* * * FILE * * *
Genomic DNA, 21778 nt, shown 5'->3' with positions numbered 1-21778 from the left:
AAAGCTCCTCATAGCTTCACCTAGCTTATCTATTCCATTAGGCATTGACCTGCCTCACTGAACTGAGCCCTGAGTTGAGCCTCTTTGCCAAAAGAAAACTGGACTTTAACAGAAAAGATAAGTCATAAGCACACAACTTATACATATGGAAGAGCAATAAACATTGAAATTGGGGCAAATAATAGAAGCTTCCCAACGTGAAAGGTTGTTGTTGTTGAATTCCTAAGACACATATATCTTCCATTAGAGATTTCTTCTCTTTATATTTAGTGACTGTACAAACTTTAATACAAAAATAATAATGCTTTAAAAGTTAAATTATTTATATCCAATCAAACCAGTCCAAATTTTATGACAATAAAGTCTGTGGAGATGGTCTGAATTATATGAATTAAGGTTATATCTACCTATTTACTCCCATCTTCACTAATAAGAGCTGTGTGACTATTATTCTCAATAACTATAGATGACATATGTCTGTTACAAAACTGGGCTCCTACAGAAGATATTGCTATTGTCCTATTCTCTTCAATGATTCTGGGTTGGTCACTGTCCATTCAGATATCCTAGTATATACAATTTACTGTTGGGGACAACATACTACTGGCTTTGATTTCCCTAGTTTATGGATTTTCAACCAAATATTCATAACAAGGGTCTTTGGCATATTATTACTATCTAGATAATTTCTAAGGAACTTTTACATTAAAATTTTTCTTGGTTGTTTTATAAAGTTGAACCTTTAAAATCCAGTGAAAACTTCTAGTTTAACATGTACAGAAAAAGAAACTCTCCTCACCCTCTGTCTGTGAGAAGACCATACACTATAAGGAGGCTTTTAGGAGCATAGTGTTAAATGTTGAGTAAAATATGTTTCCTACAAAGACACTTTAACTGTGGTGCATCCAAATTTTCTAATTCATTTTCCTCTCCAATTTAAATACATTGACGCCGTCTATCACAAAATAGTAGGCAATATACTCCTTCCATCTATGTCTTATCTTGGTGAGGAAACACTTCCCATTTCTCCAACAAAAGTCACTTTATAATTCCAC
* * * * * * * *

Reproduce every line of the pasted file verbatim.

Genomic DNA, 21778 nt, shown 5'->3' with positions numbered 1-21778 from the left:
AAAGCTCCTCATAGCTTCACCTAGCTTATCTATTCCATTAGGCATTGACCTGCCTCACTGAACTGAGCCCTGAGTTGAGCCTCTTTGCCAAAAGAAAACTGGACTTTAACAGAAAAGATAAGTCATAAGCACACAACTTATACATATGGAAGAGCAATAAACATTGAAATTGGGGCAAATAATAGAAGCTTCCCAACGTGAAAGGTTGTTGTTGTTGAATTCCTAAGACACATATATCTTCCATTAGAGATTTCTTCTCTTTATATTTAGTGACTGTACAAACTTTAATACAAAAATAATAATGCTTTAAAAGTTAAATTATTTATATCCAATCAAACCAGTCCAAATTTTATGACAATAAAGTCTGTGGAGATGGTCTGAATTATATGAATTAAGGTTATATCTACCTATTTACTCCCATCTTCACTAATAAGAGCTGTGTGACTATTATTCTCAATAACTATAGATGACATATGTCTGTTACAAAACTGGGCTCCTACAGAAGATATTGCTATTGTCCTATTCTCTTCAATGATTCTGGGTTGGTCACTGTCCATTCAGATATCCTAGTATATACAATTTACTGTTGGGGACAACATACTACTGGCTTTGATTTCCCTAGTTTATGGATTTTCAACCAAATATTCATAACAAGGGTCTTTGGCATATTATTACTATCTAGATAATTTCTAAGGAACTTTTACATTAAAATTTTTCTTGGTTGTTTTATAAAGTTGAACCTTTAAAATCCAGTGAAAACTTCTAGTTTAACATGTACAGAAAAAGAAACTCTCCTCACCCTCTGTCTGTGAGAAGACCATACACTATAAGGAGGCTTTTAGGAGCATAGTGTTAAATGTTGAGTAAAATATGTTTCCTACAAAGACACTTTAACTGTGGTGCATCCAAATTTTCTAATTCATTTTCCTCTCCAATTTAAATACATTGACGCCGTCTATCACAAAATAGTAGGCAATATACTCCTTCCATCTATGTCTTATCTTGGTGAGGAAACACTTCCCATTTCTCCAACAAAAGTCACTTTATAATTCCAC